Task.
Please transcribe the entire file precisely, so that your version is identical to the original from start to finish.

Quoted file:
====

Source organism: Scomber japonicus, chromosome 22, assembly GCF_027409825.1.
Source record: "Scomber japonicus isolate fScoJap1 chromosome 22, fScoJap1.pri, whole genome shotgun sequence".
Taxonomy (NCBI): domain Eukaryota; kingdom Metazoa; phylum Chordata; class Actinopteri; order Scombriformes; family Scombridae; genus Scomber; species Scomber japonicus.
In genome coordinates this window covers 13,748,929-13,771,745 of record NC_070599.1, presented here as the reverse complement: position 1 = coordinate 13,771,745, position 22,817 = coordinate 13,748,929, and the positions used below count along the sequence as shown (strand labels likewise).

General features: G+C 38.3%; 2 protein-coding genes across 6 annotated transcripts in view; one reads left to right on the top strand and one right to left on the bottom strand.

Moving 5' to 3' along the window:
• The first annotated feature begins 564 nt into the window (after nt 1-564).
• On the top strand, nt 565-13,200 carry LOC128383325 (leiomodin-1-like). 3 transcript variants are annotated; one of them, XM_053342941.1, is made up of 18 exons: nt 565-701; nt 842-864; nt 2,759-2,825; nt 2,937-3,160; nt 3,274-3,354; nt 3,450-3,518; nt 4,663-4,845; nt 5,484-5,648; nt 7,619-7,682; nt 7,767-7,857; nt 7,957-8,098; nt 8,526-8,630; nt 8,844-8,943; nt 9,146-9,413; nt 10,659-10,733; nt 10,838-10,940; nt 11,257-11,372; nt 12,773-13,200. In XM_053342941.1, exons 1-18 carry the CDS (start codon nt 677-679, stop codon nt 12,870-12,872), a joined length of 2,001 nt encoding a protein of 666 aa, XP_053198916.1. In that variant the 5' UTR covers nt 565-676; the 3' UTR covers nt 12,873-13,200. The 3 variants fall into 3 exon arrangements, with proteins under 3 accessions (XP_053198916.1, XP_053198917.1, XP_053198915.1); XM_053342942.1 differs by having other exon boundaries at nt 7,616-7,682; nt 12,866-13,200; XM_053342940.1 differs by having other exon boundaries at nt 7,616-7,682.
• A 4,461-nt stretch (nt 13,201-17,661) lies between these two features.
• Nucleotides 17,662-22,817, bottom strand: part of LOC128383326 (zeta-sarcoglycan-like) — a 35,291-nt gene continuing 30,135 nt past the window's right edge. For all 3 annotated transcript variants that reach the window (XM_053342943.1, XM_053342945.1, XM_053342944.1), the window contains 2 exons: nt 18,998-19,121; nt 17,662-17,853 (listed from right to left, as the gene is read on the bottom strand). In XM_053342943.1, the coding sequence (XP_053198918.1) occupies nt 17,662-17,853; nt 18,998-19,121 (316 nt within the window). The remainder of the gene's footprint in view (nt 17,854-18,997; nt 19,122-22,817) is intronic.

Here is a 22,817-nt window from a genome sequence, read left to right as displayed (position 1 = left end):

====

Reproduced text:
Source organism: Scomber japonicus, chromosome 22, assembly GCF_027409825.1.
Source record: "Scomber japonicus isolate fScoJap1 chromosome 22, fScoJap1.pri, whole genome shotgun sequence".
Taxonomy (NCBI): domain Eukaryota; kingdom Metazoa; phylum Chordata; class Actinopteri; order Scombriformes; family Scombridae; genus Scomber; species Scomber japonicus.
In genome coordinates this window covers 13,748,929-13,771,745 of record NC_070599.1, presented here as the reverse complement: position 1 = coordinate 13,771,745, position 22,817 = coordinate 13,748,929, and the positions used below count along the sequence as shown (strand labels likewise).

General features: G+C 38.3%; 2 protein-coding genes across 6 annotated transcripts in view; one reads left to right on the top strand and one right to left on the bottom strand.

Moving 5' to 3' along the window:
• The first annotated feature begins 564 nt into the window (after nt 1-564).
• On the top strand, nt 565-13,200 carry LOC128383325 (leiomodin-1-like). 3 transcript variants are annotated; one of them, XM_053342941.1, is made up of 18 exons: nt 565-701; nt 842-864; nt 2,759-2,825; nt 2,937-3,160; nt 3,274-3,354; nt 3,450-3,518; nt 4,663-4,845; nt 5,484-5,648; nt 7,619-7,682; nt 7,767-7,857; nt 7,957-8,098; nt 8,526-8,630; nt 8,844-8,943; nt 9,146-9,413; nt 10,659-10,733; nt 10,838-10,940; nt 11,257-11,372; nt 12,773-13,200. In XM_053342941.1, exons 1-18 carry the CDS (start codon nt 677-679, stop codon nt 12,870-12,872), a joined length of 2,001 nt encoding a protein of 666 aa, XP_053198916.1. In that variant the 5' UTR covers nt 565-676; the 3' UTR covers nt 12,873-13,200. The 3 variants fall into 3 exon arrangements, with proteins under 3 accessions (XP_053198916.1, XP_053198917.1, XP_053198915.1); XM_053342942.1 differs by having other exon boundaries at nt 7,616-7,682; nt 12,866-13,200; XM_053342940.1 differs by having other exon boundaries at nt 7,616-7,682.
• A 4,461-nt stretch (nt 13,201-17,661) lies between these two features.
• Nucleotides 17,662-22,817, bottom strand: part of LOC128383326 (zeta-sarcoglycan-like) — a 35,291-nt gene continuing 30,135 nt past the window's right edge. For all 3 annotated transcript variants that reach the window (XM_053342943.1, XM_053342945.1, XM_053342944.1), the window contains 2 exons: nt 18,998-19,121; nt 17,662-17,853 (listed from right to left, as the gene is read on the bottom strand). In XM_053342943.1, the coding sequence (XP_053198918.1) occupies nt 17,662-17,853; nt 18,998-19,121 (316 nt within the window). The remainder of the gene's footprint in view (nt 17,854-18,997; nt 19,122-22,817) is intronic.

Here is a 22,817-nt window from a genome sequence, read left to right as displayed (position 1 = left end):